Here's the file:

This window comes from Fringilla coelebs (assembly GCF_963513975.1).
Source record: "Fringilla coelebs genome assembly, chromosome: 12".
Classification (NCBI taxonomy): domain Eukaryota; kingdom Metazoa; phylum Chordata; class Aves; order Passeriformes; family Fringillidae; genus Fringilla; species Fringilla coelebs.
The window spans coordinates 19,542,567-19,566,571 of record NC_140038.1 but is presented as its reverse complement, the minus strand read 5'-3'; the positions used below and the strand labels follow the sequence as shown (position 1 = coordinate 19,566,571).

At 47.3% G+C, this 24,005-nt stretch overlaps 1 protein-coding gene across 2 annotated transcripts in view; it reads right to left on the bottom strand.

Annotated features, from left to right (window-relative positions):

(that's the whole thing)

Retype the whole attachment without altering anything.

This window comes from Fringilla coelebs (assembly GCF_963513975.1).
Source record: "Fringilla coelebs genome assembly, chromosome: 12".
Classification (NCBI taxonomy): domain Eukaryota; kingdom Metazoa; phylum Chordata; class Aves; order Passeriformes; family Fringillidae; genus Fringilla; species Fringilla coelebs.
The window spans coordinates 19,542,567-19,566,571 of record NC_140038.1 but is presented as its reverse complement, the minus strand read 5'-3'; the positions used below and the strand labels follow the sequence as shown (position 1 = coordinate 19,566,571).

At 47.3% G+C, this 24,005-nt stretch overlaps 1 protein-coding gene across 2 annotated transcripts in view; it reads right to left on the bottom strand.

Annotated features, from left to right (window-relative positions):